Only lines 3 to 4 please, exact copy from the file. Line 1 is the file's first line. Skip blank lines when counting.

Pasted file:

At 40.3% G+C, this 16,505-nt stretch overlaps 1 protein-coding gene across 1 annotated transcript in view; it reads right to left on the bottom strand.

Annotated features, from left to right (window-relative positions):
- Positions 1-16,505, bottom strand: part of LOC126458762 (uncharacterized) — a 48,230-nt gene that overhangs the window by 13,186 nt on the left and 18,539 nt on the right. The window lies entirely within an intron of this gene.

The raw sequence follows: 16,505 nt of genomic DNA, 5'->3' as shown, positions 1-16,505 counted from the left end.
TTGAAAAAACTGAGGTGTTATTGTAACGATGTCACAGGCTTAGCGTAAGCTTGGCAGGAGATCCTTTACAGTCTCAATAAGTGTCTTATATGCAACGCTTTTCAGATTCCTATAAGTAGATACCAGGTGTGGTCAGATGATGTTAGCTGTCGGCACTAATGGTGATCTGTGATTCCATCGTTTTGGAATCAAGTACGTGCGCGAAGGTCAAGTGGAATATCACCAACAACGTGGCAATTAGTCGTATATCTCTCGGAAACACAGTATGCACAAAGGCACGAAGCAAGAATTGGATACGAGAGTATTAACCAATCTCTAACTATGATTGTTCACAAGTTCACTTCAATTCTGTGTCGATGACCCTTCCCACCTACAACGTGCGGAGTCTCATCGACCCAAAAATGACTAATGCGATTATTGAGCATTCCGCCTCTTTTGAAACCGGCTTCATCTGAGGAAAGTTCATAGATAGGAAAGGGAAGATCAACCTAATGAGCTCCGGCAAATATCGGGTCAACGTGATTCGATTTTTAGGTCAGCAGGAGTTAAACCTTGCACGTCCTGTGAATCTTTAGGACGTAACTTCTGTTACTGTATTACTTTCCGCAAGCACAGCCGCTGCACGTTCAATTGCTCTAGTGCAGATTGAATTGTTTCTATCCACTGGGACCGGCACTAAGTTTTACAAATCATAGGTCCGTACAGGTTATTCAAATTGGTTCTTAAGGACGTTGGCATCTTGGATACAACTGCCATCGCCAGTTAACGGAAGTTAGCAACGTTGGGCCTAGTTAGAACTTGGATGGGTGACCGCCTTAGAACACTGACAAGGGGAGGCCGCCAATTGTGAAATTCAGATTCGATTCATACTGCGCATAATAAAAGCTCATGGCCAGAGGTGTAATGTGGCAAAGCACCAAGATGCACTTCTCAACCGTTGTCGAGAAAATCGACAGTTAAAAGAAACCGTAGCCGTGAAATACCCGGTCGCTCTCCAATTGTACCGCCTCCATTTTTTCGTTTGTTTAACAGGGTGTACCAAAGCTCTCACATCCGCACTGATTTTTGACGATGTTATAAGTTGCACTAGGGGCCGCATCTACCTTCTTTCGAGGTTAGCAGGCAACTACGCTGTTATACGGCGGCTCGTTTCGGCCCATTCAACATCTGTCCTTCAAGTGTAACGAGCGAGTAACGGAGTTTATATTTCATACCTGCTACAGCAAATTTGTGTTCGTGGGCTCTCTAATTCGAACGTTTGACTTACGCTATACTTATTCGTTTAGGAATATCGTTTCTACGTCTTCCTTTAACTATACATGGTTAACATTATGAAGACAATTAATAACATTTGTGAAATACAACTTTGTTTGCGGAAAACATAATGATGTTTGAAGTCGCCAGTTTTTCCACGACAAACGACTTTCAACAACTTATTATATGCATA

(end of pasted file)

- Positions 1-16,505, bottom strand: part of LOC126458762 (uncharacterized) — a 48,230-nt gene that overhangs the window by 13,186 nt on the left and 18,539 nt on the right. The window lies entirely within an intron of this gene.

The raw sequence follows: 16,505 nt of genomic DNA, 5'->3' as shown, positions 1-16,505 counted from the left end.